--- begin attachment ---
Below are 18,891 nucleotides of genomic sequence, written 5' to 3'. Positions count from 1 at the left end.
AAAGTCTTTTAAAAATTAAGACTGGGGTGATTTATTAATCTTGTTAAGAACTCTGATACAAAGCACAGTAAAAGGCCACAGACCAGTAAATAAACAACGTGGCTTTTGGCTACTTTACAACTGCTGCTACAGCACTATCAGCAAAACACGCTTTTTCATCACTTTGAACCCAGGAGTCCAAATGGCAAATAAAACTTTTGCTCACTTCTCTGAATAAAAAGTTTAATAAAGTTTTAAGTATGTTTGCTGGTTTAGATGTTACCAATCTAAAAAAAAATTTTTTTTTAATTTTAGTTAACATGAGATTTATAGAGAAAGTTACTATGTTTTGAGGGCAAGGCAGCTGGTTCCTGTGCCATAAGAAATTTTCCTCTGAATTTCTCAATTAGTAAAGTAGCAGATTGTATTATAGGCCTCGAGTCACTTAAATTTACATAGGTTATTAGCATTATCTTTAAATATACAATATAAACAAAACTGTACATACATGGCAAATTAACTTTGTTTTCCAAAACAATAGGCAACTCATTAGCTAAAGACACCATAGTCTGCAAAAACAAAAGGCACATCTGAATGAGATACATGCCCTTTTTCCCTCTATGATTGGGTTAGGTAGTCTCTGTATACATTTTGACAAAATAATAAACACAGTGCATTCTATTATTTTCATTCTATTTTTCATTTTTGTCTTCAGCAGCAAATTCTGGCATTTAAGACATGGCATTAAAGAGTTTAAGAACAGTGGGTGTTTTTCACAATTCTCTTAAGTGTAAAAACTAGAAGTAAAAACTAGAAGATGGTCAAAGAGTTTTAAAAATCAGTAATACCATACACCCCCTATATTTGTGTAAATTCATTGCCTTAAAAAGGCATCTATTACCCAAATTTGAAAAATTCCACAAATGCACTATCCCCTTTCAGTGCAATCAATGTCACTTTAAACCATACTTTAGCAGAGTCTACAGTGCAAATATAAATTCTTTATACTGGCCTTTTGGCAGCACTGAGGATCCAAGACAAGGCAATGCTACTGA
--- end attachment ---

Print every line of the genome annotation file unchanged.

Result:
Below are 18,891 nucleotides of genomic sequence, written 5' to 3'. Positions count from 1 at the left end.
AAAGTCTTTTAAAAATTAAGACTGGGGTGATTTATTAATCTTGTTAAGAACTCTGATACAAAGCACAGTAAAAGGCCACAGACCAGTAAATAAACAACGTGGCTTTTGGCTACTTTACAACTGCTGCTACAGCACTATCAGCAAAACACGCTTTTTCATCACTTTGAACCCAGGAGTCCAAATGGCAAATAAAACTTTTGCTCACTTCTCTGAATAAAAAGTTTAATAAAGTTTTAAGTATGTTTGCTGGTTTAGATGTTACCAATCTAAAAAAAAATTTTTTTTTAATTTTAGTTAACATGAGATTTATAGAGAAAGTTACTATGTTTTGAGGGCAAGGCAGCTGGTTCCTGTGCCATAAGAAATTTTCCTCTGAATTTCTCAATTAGTAAAGTAGCAGATTGTATTATAGGCCTCGAGTCACTTAAATTTACATAGGTTATTAGCATTATCTTTAAATATACAATATAAACAAAACTGTACATACATGGCAAATTAACTTTGTTTTCCAAAACAATAGGCAACTCATTAGCTAAAGACACCATAGTCTGCAAAAACAAAAGGCACATCTGAATGAGATACATGCCCTTTTTCCCTCTATGATTGGGTTAGGTAGTCTCTGTATACATTTTGACAAAATAATAAACACAGTGCATTCTATTATTTTCATTCTATTTTTCATTTTTGTCTTCAGCAGCAAATTCTGGCATTTAAGACATGGCATTAAAGAGTTTAAGAACAGTGGGTGTTTTTCACAATTCTCTTAAGTGTAAAAACTAGAAGTAAAAACTAGAAGATGGTCAAAGAGTTTTAAAAATCAGTAATACCATACACCCCCTATATTTGTGTAAATTCATTGCCTTAAAAAGGCATCTATTACCCAAATTTGAAAAATTCCACAAATGCACTATCCCCTTTCAGTGCAATCAATGTCACTTTAAACCATACTTTAGCAGAGTCTACAGTGCAAATATAAATTCTTTATACTGGCCTTTTGGCAGCACTGAGGATCCAAGACAAGGCAATGCTACTGA